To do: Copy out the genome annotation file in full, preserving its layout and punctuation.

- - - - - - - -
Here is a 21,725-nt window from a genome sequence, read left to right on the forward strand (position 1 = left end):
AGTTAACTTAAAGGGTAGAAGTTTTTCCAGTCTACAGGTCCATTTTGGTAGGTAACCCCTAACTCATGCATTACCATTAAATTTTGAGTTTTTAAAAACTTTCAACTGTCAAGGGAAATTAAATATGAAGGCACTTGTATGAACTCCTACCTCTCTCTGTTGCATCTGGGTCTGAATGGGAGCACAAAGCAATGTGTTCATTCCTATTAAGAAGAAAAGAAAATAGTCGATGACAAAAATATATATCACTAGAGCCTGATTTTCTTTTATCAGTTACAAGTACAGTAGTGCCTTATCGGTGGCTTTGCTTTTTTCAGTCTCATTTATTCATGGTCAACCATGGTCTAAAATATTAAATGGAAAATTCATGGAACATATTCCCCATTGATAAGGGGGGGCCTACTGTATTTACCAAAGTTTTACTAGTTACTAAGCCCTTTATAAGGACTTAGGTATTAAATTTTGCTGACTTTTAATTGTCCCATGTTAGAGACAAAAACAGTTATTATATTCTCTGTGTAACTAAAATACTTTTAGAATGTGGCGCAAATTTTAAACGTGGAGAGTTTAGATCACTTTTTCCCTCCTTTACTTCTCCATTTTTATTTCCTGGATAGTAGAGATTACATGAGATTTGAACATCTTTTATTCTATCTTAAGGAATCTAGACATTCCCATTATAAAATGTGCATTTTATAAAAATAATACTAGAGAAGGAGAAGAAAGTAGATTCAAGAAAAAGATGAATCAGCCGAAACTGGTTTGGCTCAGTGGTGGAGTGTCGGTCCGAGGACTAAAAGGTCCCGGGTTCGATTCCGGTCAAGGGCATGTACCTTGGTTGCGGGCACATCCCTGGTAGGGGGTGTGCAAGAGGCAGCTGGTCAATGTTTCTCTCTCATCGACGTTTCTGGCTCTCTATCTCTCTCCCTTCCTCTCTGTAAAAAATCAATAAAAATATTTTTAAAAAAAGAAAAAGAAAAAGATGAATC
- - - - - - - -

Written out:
Here is a 21,725-nt window from a genome sequence, read left to right on the forward strand (position 1 = left end):
AGTTAACTTAAAGGGTAGAAGTTTTTCCAGTCTACAGGTCCATTTTGGTAGGTAACCCCTAACTCATGCATTACCATTAAATTTTGAGTTTTTAAAAACTTTCAACTGTCAAGGGAAATTAAATATGAAGGCACTTGTATGAACTCCTACCTCTCTCTGTTGCATCTGGGTCTGAATGGGAGCACAAAGCAATGTGTTCATTCCTATTAAGAAGAAAAGAAAATAGTCGATGACAAAAATATATATCACTAGAGCCTGATTTTCTTTTATCAGTTACAAGTACAGTAGTGCCTTATCGGTGGCTTTGCTTTTTTCAGTCTCATTTATTCATGGTCAACCATGGTCTAAAATATTAAATGGAAAATTCATGGAACATATTCCCCATTGATAAGGGGGGGCCTACTGTATTTACCAAAGTTTTACTAGTTACTAAGCCCTTTATAAGGACTTAGGTATTAAATTTTGCTGACTTTTAATTGTCCCATGTTAGAGACAAAAACAGTTATTATATTCTCTGTGTAACTAAAATACTTTTAGAATGTGGCGCAAATTTTAAACGTGGAGAGTTTAGATCACTTTTTCCCTCCTTTACTTCTCCATTTTTATTTCCTGGATAGTAGAGATTACATGAGATTTGAACATCTTTTATTCTATCTTAAGGAATCTAGACATTCCCATTATAAAATGTGCATTTTATAAAAATAATACTAGAGAAGGAGAAGAAAGTAGATTCAAGAAAAAGATGAATCAGCCGAAACTGGTTTGGCTCAGTGGTGGAGTGTCGGTCCGAGGACTAAAAGGTCCCGGGTTCGATTCCGGTCAAGGGCATGTACCTTGGTTGCGGGCACATCCCTGGTAGGGGGTGTGCAAGAGGCAGCTGGTCAATGTTTCTCTCTCATCGACGTTTCTGGCTCTCTATCTCTCTCCCTTCCTCTCTGTAAAAAATCAATAAAAATATTTTTAAAAAAAGAAAAAGAAAAAGATGAATC